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May 21, 2018

Reimagining computers from the ground up earns Jing Li an NSF CAREER Award

Written By: Sam Million-Weaver

Imagine if one single desktop computer contained the processing power of an entire data center.

That notion could become reality within the next five years, speculates Jing Li, the Dugald C. Jackson Faculty Scholar and an assistant professor of electrical and computer engineering at the University of Wisconsin-Madison. With support from a National Science Foundation CAREER Award, Li is working to make computers much more powerful by completely reimagining the basic principles and devices underlying the machines.

“We’re rethinking computers from the ground up,” says Li. “It’s not about engineering. It’s not about the components. It’s about a new computing model.”

Computers have relied on the same fundamental mathematical concepts since Alan Turing presented the notion of a universal machine in 1936. Although processing power has increased by leaps and bounds over recent decades, computers still struggle mightily with some types of complicated data—especially the broad class classified mathematically as graphs, which pop up in social networks, maps, or any other enormous collections of information that contain hidden relationships.

Computers have trouble tracing graphs, like the several degrees of separation that can link two individuals within a social network. Every hop from friend to friend (or node to node) represents an unknown, and the organizations of the electronic brains inside computers cannot efficiently handle such unpredictable random-access data patterns.

Graphs are so tricky that they represent one of the grand challenges for modern computing. To solve the graph problem, Li and her students are fundamentally rethinking how computers work.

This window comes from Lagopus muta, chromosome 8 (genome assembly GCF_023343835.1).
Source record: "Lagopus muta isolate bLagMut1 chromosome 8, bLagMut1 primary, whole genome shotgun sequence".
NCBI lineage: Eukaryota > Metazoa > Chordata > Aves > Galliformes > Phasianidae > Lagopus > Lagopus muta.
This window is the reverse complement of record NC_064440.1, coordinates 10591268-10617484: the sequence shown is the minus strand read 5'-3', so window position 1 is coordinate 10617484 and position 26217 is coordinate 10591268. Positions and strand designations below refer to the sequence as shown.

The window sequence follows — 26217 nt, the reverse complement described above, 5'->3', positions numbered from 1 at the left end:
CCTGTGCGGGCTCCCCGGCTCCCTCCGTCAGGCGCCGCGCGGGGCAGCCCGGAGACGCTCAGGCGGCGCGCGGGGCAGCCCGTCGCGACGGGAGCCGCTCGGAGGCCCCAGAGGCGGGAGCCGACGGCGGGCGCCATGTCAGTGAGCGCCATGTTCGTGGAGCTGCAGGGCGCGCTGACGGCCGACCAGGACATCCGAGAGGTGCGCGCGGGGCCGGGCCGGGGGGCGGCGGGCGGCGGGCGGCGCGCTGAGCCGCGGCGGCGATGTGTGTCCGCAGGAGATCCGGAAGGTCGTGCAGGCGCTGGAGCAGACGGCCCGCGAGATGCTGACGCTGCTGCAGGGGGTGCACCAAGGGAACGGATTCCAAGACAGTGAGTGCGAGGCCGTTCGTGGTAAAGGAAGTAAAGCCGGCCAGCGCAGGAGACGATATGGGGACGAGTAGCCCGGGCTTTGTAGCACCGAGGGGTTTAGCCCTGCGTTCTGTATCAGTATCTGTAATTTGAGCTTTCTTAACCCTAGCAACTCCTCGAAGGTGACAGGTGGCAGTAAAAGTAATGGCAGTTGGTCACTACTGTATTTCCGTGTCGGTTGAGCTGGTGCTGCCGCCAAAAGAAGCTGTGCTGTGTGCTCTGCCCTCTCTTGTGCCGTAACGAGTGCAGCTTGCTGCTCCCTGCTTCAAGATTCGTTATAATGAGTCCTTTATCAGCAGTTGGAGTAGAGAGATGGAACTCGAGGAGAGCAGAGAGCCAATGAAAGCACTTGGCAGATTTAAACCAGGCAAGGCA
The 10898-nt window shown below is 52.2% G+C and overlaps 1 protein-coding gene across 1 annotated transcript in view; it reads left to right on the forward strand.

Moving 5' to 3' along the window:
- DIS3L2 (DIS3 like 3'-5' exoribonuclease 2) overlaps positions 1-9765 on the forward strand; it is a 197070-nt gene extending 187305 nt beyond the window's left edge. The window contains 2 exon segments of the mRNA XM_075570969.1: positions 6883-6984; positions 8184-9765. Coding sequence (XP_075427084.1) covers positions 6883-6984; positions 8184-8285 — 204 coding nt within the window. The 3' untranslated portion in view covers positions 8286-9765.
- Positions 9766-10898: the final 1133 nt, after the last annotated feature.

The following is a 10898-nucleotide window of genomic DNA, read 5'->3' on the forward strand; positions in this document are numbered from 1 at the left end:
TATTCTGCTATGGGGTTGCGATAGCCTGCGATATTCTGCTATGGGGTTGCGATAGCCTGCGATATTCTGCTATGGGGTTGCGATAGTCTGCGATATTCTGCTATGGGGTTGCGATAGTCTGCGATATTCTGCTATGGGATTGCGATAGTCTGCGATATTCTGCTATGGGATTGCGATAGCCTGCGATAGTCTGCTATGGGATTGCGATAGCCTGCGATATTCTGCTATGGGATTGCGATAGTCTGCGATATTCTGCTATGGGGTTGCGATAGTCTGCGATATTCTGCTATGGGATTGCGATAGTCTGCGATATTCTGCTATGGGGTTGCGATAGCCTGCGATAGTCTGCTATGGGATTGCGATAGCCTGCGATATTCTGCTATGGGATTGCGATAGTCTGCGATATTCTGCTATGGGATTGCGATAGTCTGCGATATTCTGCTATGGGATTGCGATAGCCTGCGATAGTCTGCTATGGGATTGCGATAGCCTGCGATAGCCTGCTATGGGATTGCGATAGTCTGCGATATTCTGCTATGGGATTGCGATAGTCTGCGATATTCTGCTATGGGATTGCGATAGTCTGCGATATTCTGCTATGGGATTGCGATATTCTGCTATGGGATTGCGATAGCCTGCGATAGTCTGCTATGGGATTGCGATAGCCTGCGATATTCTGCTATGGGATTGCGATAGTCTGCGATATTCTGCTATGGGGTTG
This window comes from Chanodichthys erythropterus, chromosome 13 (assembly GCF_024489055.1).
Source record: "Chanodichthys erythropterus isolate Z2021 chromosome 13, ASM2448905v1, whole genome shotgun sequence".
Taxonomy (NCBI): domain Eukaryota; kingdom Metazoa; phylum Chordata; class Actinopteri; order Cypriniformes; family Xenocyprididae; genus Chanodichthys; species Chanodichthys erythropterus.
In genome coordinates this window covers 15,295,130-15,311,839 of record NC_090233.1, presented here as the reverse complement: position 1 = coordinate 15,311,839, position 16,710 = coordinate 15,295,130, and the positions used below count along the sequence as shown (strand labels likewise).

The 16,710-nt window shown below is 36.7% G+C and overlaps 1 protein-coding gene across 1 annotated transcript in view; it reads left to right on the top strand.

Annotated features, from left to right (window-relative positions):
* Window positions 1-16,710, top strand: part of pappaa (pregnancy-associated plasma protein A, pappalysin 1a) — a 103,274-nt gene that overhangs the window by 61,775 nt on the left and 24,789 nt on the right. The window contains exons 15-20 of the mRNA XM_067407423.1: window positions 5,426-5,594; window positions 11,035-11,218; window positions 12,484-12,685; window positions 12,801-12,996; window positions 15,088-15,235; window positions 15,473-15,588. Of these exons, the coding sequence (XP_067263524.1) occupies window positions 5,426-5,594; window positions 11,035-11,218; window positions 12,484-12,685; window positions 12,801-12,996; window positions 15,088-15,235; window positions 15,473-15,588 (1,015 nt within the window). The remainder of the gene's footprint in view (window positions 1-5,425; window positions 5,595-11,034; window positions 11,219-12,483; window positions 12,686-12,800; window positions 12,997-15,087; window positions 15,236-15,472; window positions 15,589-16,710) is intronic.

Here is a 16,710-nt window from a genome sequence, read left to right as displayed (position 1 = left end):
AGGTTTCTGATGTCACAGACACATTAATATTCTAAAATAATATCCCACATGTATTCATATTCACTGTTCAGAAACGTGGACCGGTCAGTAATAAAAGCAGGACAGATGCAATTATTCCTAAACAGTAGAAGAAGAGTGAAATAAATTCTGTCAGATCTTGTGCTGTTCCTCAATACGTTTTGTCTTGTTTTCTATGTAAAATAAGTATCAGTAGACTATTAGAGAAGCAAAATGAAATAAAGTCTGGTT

“Previously we were doing computation in one dimension. From the very original computer with a single core to today’s advanced multicore applications, we have been doing things better in a single dimension,” says Li. “This is trying to explore higher dimensions.”

Higher-dimensional computing needs more than new math. Li envisions machines running on entirely different architectures. Her project is subdivided into three pillars: hardware, software, and algorithms, with the goal of creating a vertically integrated computing ecosystem.

Importantly, however, Li plans to keep the top-level interfaces unchanged so that programmers won’t have problems adapting to the new systems.

“It’s not a very strange, very weird computer that you wouldn’t want to use,” says Li. “From a programmer perspective, it’s a transparent speed-up; you won’t even notice, except your program is running so much faster compared to traditional data centers.”

Although completely overhauling how computers function may seem like a tall order, Li and her students have already generated promising preliminary results. Additionally, through her close collaboration with colleagues at IBM, Li is already working on reducing potential barriers to commercialization and distribution.

“It’s very hard, but it’s very exciting,” says Li. “We are actually trying to connect the science together with engineering and make bigger transformative innovations in the world.”

Li believes that the field is poised for tremendous breakthroughs, and that university researchers are perfectly positioned to help bring about the next big innovations. Yet making tomorrow’s computers a reality will require some big-picture thinking.

“We stay in our comfort zones,” says Li. “Today we are in a time period where we cannot stay in our own little world.”

In her classes, Li is challenging students to step outside their comfort zones by implementing open-ended, interactive projects. She hopes her efforts will start instilling students with creative, big-picture thinking abilities early on.